Soil pH is the degree to which soil is acidic or alkaline. It is a measure of hydrogen ions in the soil. The more hydrogen ions in the soil, the more acidic the soil becomes. The less hydrogen ions, the more alkaline.
PH is a logarithmic measure and I’m sure I’m not the only one who feels the shudder down the spine hearing the word logarithm…. I’m not even going to try to define it because I’m not a mathematician…. However, for our gardening purposes, pH is measured from 0 to 14.
Basically, zero is extremely acidic, 7 is neutral and 14 is extremely alkaline. Likewise, soil with a pH of 6 is 10 more times acidic than a soil with a pH of 7. A soil with a pH of 5 is 10 times more acidic than a soil with a pH of 6.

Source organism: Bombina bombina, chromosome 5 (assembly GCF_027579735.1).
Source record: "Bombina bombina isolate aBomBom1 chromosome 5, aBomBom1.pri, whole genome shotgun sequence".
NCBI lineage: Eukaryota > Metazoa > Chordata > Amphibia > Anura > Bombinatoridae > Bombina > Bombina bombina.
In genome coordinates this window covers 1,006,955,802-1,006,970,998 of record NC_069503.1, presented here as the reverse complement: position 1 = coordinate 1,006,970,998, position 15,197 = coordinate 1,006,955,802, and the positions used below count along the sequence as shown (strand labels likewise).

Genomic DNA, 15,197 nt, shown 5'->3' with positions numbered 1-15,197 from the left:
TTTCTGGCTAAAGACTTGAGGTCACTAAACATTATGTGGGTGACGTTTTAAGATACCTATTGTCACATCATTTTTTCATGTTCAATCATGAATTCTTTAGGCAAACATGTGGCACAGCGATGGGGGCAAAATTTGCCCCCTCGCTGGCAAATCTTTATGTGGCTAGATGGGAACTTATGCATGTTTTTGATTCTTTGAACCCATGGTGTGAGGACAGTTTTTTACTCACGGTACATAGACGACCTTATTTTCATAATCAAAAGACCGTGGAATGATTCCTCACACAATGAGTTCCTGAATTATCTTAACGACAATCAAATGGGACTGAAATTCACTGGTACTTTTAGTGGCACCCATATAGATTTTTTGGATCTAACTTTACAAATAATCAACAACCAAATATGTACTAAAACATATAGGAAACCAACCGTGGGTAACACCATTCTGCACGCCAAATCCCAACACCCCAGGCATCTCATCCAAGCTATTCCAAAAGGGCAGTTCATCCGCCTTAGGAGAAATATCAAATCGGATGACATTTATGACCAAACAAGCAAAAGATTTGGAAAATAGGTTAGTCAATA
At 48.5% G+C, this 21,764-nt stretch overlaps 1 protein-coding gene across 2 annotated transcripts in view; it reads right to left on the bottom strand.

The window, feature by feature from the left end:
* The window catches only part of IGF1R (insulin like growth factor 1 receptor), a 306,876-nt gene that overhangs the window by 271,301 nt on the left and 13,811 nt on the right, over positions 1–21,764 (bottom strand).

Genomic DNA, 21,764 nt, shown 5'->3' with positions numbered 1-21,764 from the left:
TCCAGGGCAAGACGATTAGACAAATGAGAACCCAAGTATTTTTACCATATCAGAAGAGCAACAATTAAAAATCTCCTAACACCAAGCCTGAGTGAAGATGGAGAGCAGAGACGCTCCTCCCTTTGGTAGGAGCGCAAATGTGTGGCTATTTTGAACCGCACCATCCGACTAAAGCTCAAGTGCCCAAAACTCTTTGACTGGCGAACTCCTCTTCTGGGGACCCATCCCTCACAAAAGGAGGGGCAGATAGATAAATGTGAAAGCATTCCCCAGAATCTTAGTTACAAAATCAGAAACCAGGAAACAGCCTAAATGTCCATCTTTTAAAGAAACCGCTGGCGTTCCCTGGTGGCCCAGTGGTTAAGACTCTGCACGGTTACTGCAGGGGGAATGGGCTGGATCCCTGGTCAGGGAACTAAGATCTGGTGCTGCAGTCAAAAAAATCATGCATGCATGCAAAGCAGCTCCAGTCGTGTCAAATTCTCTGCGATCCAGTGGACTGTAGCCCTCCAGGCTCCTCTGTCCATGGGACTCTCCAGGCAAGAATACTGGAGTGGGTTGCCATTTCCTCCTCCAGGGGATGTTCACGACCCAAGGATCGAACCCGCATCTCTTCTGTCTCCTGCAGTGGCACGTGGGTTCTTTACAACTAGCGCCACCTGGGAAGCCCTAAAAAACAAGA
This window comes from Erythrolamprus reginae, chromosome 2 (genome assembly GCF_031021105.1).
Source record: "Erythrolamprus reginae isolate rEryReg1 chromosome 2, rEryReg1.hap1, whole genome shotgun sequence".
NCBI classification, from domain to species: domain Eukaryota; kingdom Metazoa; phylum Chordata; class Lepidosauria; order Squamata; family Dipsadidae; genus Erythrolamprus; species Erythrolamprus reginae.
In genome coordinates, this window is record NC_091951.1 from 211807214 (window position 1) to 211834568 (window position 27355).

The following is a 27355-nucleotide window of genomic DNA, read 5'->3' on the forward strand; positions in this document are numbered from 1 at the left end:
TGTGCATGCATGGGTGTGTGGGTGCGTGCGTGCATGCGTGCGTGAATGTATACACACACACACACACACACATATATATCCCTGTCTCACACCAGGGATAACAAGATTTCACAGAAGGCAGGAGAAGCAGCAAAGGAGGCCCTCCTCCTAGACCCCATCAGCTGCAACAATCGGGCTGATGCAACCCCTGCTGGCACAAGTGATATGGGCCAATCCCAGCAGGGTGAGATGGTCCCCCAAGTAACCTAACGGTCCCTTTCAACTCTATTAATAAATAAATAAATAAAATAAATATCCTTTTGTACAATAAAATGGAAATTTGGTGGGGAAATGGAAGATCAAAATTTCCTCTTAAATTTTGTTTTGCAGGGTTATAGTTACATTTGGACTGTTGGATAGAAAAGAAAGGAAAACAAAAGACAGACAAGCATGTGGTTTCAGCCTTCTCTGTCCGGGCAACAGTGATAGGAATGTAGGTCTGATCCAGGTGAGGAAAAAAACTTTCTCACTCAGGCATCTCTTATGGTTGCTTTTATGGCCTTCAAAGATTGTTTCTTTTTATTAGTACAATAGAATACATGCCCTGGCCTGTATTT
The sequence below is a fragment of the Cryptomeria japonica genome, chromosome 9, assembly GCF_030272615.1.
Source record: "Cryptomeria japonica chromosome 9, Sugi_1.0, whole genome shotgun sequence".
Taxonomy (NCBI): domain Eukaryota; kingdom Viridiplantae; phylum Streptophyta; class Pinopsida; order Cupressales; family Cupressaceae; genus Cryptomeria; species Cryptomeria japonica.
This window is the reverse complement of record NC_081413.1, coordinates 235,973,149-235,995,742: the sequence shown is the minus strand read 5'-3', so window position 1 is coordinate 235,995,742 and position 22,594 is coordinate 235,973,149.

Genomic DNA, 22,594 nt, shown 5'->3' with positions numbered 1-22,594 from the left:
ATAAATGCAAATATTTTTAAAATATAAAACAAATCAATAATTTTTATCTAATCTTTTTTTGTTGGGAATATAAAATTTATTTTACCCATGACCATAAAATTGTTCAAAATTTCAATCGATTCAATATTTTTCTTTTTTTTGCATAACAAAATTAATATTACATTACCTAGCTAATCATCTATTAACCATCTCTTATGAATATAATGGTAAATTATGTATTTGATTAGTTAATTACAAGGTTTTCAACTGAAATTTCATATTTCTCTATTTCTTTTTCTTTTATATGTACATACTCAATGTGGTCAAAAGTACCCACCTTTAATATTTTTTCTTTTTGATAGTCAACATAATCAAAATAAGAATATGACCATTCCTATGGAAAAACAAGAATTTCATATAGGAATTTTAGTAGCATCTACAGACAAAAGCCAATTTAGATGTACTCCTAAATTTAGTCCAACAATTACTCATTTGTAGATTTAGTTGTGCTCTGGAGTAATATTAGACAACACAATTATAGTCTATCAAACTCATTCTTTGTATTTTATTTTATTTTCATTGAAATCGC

When we think about chlorinated swimming pools we realise that the best pH of a swimming pool is 7.4. That’s because the eyes, blood and other parts of the human body should have a pH of 7.4. I say ‘should have’ because obviously anyone with an extremely acidic diet would have a pH of less than the optimum 7.4 and is likely to have health issues associated with an acidic diet.
If the pH of the swimming pool were say 6.5 it would be almost 10 times too acidic and start to burn our eyes or perhaps dissolve our skin and other parts of the body and any metal piercings the swimmer was wearing. So if we look at soil in the same way as our swimming pool we can appreciate that soils have a pH. Some soil is more acidic than others and some soil has more life, biological activity is healthier than other soils.
Find out if your soil is hydrophobic by clicking here.